Ricardo's Comparative Advantage Theory Term Paper

Excerpt from Term Paper :

Ricardo's Theory Of Competitive Advantage

Ricardo's Competitive Advantage Theory in international trade is as valid today as when it was first proclaimed. Ricardo's theory holds that every country should engage in free trade, just as Adam Smith alleged that all individuals should engage in free and fair trade. Smith stated that all human beings specialize, produce goods or service in excess of what they need, and thus can barter or exchange for monetary value for those goods in a national marketplace. (Smith, 1776) Ricardo agreed with this is also applicable in the international marketplace. (Ricardo, 1817)

The principle of comparative advantage for nations may seem "clearly counter-intuitive. Many results from the formal model may seem contrary to simple logic." (Suranovic, 2003) However, Ricardo's commodity exchange example demonstrated numerically that if England specialized in producing one of the two goods, and if Portugal produced the other, then total world output of both goods could rise, thus benefiting both nations, as if an appropriate terms of trade the amount of one good traded for another were then chosen in a fair means of exchange, "both countries could end up with more of both goods after specialization and free trade then they each had before trade." (Suranovic, 2003)

Michael Porter's Competitive Advantage Theory substantiates Ricardo's theory as well, which stresses that specialization is one way for businesses to maximize different aspects of their value chain to gain a competitive advantage in a marketplace. Areas of differentiation can be in terms of a nation's or a firm's product, distribution, sales, marketing, service, and image. By assuming all nations engage in free trade, a nation is thus free to specialize in the products it produces best. The quality of products produced by different nation in a differentiated marketplace is thus beneficial to international consumers, laborers, and the marketplace as a whole.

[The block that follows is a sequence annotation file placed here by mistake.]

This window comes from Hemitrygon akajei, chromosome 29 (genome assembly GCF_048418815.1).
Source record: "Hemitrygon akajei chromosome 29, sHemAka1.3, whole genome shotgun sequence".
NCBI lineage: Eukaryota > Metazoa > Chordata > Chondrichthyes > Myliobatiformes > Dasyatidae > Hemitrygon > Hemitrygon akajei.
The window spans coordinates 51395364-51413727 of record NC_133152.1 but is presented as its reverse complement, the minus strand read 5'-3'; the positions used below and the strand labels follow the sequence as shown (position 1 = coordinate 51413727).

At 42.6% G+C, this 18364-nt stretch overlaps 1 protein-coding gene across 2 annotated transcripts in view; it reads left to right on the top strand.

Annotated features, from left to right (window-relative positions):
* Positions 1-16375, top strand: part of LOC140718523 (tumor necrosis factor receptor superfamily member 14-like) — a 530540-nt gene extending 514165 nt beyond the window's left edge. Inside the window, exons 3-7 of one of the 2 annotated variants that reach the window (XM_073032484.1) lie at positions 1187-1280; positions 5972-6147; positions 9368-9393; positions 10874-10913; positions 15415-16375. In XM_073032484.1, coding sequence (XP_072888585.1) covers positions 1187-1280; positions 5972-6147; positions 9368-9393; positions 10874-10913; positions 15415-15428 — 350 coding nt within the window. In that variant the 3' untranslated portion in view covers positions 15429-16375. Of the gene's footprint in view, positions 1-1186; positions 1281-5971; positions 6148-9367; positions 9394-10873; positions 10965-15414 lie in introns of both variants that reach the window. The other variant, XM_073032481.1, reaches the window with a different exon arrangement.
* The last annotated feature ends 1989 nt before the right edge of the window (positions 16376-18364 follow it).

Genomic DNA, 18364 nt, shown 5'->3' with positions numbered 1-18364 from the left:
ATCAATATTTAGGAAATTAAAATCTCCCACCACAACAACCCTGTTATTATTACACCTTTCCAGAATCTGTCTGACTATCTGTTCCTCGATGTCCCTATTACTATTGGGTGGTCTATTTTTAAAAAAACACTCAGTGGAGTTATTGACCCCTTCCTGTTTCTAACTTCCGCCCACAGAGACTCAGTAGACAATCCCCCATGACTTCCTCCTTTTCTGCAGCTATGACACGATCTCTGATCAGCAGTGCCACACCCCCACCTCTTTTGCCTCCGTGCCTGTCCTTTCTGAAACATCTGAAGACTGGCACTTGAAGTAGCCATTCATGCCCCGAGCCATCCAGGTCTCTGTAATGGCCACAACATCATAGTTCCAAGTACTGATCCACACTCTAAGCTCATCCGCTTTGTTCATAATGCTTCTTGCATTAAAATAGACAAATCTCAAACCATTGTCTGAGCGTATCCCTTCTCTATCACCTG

In the real world of the 21st century, where substantial differentiation is possible in the diverse world, and the real world factors for the 21st century make nations even closer and more knowledgeable about one another through travel, the commodity exchange example delineated between England and Portugal becomes even more beneficial.

However, it should be noted that Ricardo's assumptions in his free trade example assumes a parity between all nations.…

Sources Used in Document:

Works Cited

Mill, John Stuart (1848) Principles of Political Economy.

Porter, Michael. (2004) "Competitive Strategy Framework (porter)." Value-Based Management.net. Last updated: August 5, 2004. http://www.valuebasedmanagement.net/methods_competitive_strategy.html

Smith, Adam (1776) An Inquiry into the Nature and Causes of the Wealth of Nations.

Ricardo, David (1817). On the Principles of Political Economy and Taxation.

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